By Coshandra Dillard
A 32-year-old woman, Heather Heyer, lost her life Saturday following a terrorist attack at a white supremacist rally in Charlottesville, Virginia.
The violence began Friday night as torch-carrying groups of neo-Nazis and Ku Klux Klan members took to the University of Virginia campus to protest the removal of a Robert E. Lee statue.
In times like this, people naively say “this is not America” or ask “what is America coming to?” They seem to be stunned by the notion that such displays of racism would be happening in 2017.
To that I say, “where y’all been?”
My high school’s mascot is a Rebel and I remember a picture of a confederate soldier carrying the bars and stripes flag hanging in the school gym at one time. A high school in Tyler is still among Texas schools named after a confederate general. Across the country, there are numerous city streets named after confederate idols as well as memorials and statues dedicated to the Old South.
People will continue to defend confederate symbols and it’s not just the uneducated or KKK-card carrying white people who co-sign on this idolatry of the antebellum south. There are also supposed educated “nice” white people who want to “make America great again.”
And there are those who are oblivious to or in denial about the harm of these relics of the past. Hollywood producers are wanting to create an HBO series that explores what America looks like if the South won. Twitter has been lit up since late July with the #NoConfederate hashtag to protest this revisionist fantasy.
I vividly remember my disgust at classmates who flung a confederate flag over the fence during football games or paraded them on their pick up trucks. I had hoped those symbols and the hate associated with it would not carry on for another generation.
It’s like deja vu.
With the events unfolding in Charlottesville, I don’t think there is a black person alive who is surprised by the audaciousness of racist white people making their voices heard.
The response to Charlottesville proved to be a stark contrast to the response to protesters who called for police accountability in shooting deaths of black people and an end to institutional racism. In Ferguson, and subsequent cities, marchers were met with tanks and tear gas almost immediately.
But in Charlottesville, it took several hours before police got a handle on things. The planned rallies were known well in advance and approved by the city council. These so-called protests were not about free speech. They were a manifestation of hateful ideologies that have crescendoed since Barack Obama became president. The violence that erupted is a prime example of American terrorism and insidious racism that has been allowed to continue in our society since its founding.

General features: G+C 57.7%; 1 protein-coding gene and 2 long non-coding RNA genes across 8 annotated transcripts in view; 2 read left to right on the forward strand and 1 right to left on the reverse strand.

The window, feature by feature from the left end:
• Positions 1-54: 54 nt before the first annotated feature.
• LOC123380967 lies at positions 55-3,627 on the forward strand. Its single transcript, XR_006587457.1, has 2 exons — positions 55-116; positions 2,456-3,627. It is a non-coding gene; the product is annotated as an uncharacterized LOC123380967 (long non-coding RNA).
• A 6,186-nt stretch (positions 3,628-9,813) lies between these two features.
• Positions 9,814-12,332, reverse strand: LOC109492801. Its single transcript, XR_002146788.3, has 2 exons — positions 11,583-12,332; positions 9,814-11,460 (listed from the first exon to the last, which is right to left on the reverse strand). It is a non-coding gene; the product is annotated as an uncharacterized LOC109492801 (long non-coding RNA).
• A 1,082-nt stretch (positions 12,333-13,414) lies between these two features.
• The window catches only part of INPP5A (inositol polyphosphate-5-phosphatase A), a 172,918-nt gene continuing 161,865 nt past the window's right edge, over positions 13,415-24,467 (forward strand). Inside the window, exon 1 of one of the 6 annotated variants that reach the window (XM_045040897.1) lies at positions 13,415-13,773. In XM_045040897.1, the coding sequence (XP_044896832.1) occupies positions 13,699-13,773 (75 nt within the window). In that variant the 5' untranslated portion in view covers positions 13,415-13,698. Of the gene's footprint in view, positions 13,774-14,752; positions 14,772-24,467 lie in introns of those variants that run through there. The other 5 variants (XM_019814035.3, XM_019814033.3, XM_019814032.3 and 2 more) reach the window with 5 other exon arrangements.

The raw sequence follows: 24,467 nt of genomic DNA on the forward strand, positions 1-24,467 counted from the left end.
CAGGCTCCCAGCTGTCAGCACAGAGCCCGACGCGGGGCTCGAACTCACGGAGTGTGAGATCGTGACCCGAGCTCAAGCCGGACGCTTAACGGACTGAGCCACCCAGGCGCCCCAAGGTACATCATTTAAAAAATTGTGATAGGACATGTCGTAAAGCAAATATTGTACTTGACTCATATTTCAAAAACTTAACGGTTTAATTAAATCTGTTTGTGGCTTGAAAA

The president of the United States didn’t acknowledge the hate-filled violence spurred by white nationalists, and instead wrongly spread the responsibility to “many sides.”
— POLITICO (@politico) August 12, 2017
This problematic statement places the onus to ensure peace on the victims of racism and those who stand against it.
When talking about justice and equality, there is no debating about one’s humanity. Arguing with someone who simply wants to live free and without violence is not an opinion. Being confronted with that is not an attack on free speech.
If you’re a person of color who has not been living under a rock, you know that white supremacy hasn’t changed over centuries. It’s been tempered. It’s been shouted down. It’s been tucked away. But it’s still here.
It didn’t miraculously disappear with the adoption of laws intended to level the playing field and ensure opportunities for formerly enslaved people and other marginalized groups.
Where did the people who were spouting the same vitriol in the 1960s go? Did they have a change of heart, or did they just internalize it and vent to their family members, mainly their offspring? Where did the KKK paraphernalia go? Where are the postcards of lynchings which showed hundreds, sometimes thousands of spectators, that were heavily circulated?
With the exception of events like the one in Charlottesville, we may not always easily identify who is wanting to do us harm. The paraphernalia is stored away or destroyed. The hoods came off. Some white supremacists became teachers, doctors, lawyers, judges and police officers.
Black people: we’ve always wondered what we’d be doing if we lived during the civil rights movement.
Well, we’re living in those times. The civil rights movement never went away. We’ve just been busy trying to enter the middle class, go to college, enjoy the fruits of hard work and stay alive.
The fight continues. The struggle has never ended.
However, it’s not enough for black people to rally in the streets, call out racism, or confront elected officials. It’s up to white people to gather those in their circles who continue to poison society and shut them down. We can’t afford for them to be comfortable enough to just sit there and watch the nation burn — again.